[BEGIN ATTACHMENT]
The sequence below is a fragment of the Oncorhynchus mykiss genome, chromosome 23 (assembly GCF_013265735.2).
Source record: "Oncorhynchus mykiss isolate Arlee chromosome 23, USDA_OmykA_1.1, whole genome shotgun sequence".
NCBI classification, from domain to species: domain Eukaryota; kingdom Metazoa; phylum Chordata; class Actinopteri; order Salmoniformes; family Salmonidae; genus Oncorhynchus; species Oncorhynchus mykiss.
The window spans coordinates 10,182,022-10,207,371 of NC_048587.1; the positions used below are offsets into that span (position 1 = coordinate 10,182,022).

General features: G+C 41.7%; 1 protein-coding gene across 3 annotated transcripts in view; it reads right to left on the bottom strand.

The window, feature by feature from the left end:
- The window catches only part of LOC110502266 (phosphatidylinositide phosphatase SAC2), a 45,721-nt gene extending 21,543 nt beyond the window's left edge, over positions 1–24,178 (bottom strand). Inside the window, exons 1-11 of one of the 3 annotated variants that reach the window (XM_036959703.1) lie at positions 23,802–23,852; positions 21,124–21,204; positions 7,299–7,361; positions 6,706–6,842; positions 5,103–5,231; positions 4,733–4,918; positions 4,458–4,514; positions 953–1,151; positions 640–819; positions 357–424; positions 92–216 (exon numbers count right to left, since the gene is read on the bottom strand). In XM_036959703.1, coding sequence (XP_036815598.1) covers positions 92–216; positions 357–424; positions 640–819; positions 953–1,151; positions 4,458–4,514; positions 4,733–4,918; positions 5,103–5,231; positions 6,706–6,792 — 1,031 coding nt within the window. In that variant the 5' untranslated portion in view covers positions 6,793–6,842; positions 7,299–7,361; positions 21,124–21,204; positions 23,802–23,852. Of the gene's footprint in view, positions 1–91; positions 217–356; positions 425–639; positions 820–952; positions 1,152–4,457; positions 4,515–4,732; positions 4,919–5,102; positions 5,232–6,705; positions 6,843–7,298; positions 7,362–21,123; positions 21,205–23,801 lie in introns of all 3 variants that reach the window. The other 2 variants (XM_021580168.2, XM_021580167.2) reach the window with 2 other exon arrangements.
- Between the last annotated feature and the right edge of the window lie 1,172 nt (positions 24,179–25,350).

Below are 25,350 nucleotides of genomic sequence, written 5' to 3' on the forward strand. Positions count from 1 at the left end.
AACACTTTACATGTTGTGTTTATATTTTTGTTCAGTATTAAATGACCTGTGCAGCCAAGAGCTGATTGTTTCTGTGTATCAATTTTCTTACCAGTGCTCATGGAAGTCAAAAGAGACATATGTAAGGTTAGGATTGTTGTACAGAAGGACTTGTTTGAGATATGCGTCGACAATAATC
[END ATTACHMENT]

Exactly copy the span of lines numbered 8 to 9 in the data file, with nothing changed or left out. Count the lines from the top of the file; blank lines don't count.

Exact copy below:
- Between the last annotated feature and the right edge of the window lie 1,172 nt (positions 24,179–25,350).

Below are 25,350 nucleotides of genomic sequence, written 5' to 3' on the forward strand. Positions count from 1 at the left end.